Thirteen years after accepting his first coaching job at Lansing Catholic High School in Michigan, Cooper had worked his way through a half-dozen minor-league jobs and was hired by the Lightning to replace Guy Boucher in 2013. He was inheriting a team with a handful of future Hall of Famers, but Cooper said he was never really starstruck until he met Cole in a pre-broadcast production meeting.

Unlike some coaches, Cooper was happy to tell Cole what line combos the Lightning would be using that night, and he delighted in listening to the broadcaster’s many stories. When Cole asked Cooper if he would like to visit the broadcast booth in the press box hanging from the ceiling at the Bell Centre in Montreal during a visit in 2018, Cooper did not hesitate.

“I was like, ‘Hell, yes!’” Cooper said.

Once upstairs, Cooper asked Cole if they could both don headsets for a photo. Because it was so early in the day, no one else was around, so Cooper had to walk around the wobbly gondola before finding a janitor who could take their picture.

“As happy as he made me feel by bringing me up there, I truly believe the feeling was mutual, because I think he knew his time (as a broadcaster) was coming to an end,” Cooper said. “I think he was happy knowing that there were people out there who cared for him, and cared about the work he had done. And I’ll never forget that. It was two people who had a passion for hockey from different generations, and we got to enjoy each other’s company.

“So when I was driving home from the rink (Thursday) morning and Boomer Gordon on NHL Network Radio said he had some bad news to pass along about the passing of Bob Cole, I felt at that moment like I had lost a little part of my soul.”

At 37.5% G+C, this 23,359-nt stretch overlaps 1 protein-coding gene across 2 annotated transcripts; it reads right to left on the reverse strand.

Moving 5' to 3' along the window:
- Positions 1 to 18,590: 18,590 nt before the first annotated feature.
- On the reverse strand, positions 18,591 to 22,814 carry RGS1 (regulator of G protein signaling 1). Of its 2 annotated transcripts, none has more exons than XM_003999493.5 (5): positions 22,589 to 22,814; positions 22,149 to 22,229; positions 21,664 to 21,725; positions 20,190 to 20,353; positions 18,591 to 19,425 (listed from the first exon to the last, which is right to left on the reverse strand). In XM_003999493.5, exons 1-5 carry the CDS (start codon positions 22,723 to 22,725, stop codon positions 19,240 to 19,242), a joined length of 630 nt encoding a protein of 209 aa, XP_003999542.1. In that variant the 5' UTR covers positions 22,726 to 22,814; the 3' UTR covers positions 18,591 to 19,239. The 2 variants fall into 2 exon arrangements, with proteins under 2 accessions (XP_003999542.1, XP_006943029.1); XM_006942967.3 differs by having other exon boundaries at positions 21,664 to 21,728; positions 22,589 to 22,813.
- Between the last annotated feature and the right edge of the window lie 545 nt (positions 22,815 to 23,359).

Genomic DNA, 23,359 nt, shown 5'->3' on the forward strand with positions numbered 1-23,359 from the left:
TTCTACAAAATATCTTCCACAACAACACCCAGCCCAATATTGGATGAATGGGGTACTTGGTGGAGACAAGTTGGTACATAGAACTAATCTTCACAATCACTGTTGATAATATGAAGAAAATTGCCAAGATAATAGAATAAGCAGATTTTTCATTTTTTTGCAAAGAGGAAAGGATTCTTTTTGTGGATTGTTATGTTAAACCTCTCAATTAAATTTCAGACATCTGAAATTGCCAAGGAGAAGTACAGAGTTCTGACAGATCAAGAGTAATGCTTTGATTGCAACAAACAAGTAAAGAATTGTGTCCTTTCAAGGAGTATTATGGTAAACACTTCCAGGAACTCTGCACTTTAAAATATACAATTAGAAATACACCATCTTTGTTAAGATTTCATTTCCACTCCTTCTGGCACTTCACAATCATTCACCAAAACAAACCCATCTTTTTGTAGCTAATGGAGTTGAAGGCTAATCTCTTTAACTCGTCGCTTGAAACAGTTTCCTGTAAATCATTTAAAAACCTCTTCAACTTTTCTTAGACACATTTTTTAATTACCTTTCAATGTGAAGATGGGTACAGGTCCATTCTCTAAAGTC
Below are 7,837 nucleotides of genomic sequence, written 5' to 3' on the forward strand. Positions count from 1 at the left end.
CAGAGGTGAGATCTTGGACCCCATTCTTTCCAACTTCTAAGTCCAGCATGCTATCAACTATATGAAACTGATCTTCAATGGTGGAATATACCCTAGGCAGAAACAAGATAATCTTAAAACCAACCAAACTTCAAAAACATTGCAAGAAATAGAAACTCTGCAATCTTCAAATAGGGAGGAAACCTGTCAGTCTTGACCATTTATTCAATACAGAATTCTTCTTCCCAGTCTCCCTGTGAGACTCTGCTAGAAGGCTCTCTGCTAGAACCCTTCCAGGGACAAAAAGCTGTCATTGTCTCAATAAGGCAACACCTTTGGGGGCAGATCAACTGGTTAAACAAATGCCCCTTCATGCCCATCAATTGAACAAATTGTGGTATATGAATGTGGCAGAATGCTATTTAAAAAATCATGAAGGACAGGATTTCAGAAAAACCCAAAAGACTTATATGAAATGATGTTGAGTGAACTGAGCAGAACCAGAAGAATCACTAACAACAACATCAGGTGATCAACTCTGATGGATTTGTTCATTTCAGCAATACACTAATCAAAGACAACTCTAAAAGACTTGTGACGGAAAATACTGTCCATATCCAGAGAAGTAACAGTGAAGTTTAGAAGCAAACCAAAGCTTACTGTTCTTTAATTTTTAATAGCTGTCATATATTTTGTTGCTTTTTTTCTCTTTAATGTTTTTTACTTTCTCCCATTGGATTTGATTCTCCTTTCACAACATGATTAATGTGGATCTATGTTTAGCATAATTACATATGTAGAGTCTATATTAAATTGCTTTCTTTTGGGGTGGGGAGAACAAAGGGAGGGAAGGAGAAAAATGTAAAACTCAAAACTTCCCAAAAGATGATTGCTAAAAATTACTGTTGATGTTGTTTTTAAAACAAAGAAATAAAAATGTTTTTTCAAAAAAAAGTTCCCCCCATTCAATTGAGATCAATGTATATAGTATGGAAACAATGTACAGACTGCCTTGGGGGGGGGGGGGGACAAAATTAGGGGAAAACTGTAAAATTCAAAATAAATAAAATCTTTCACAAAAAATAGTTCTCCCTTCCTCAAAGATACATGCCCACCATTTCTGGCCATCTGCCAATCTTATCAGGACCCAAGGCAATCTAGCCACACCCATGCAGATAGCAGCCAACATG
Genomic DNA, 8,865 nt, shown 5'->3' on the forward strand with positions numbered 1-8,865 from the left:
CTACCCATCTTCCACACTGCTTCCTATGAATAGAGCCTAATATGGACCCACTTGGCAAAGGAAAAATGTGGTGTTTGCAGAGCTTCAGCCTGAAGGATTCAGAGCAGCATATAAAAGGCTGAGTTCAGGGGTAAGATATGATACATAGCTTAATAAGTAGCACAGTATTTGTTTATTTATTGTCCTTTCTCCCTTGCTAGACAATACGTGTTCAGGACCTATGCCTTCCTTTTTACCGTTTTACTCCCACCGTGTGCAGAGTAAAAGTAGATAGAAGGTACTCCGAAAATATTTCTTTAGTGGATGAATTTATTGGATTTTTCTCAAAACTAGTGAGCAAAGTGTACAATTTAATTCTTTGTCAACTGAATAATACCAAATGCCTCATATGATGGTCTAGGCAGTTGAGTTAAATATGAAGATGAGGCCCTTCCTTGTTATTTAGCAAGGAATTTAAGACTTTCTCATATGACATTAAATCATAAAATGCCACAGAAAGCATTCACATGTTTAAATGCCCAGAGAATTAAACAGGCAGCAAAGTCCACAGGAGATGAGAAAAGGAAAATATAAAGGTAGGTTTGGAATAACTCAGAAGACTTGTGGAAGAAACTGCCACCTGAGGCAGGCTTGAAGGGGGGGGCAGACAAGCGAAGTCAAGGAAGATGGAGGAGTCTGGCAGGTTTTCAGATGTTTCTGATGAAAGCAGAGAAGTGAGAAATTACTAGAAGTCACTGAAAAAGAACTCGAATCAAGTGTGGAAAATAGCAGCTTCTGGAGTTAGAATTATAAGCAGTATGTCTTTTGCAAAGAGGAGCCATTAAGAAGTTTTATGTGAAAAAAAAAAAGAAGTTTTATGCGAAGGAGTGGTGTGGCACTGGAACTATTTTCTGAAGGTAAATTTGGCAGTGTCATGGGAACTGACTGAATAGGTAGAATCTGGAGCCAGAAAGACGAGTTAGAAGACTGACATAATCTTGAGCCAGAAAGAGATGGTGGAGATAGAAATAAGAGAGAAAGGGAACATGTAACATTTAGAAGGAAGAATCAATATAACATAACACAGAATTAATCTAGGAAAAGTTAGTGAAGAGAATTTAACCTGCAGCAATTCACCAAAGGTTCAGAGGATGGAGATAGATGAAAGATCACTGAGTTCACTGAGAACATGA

In a way, the story is coming full circle. While televised games are now omnipresent and no broadcaster is likely to have the kind of effect that Cole once did on generations of Canadian children, Cooper has often talked about watching hockey grow in Tampa Bay during the Lightning’s recent run of postseason successes.

Like a young Jon Cooper with Bobby Orr nearly 50 years ago, there are children in Tampa Bay and beyond who have fallen in love with the sport because of Steven Stamkos, Victor Hedman, Nikita Kucherov and Andrei Vasilevskiy.

“We go on the road and meet kids wearing a Stamkos jersey in Phoenix or a Kucherov jersey in Denver and I’m like, ‘You’re a Lightning fan in Phoenix?’ And they’ll say, ‘Yeah I fell in love with hockey when you guys were winning your Cups,’” Cooper said. “You realize then the impact winning a Cup can have. Kids waking up saying the Lightning are my team? That’s Jon Cooper falling in love with Boston and Bobby Orr because of Bob Cole.

“That’s how the love affair starts, and it sticks with you forever, and that’s what we’re hoping to do in Tampa.”

The idea that Cooper was willing to talk about Cole and their shared love of a game seemed even more genuine and heartfelt because it came after a loss when the Lightning were on the verge of elimination.

“It would have been great to have shared the moment after a win,” Cooper said. “But maybe it was a win after all, because I got to share the moment.”

John Romano can be reached at Follow @romano_tbtimes.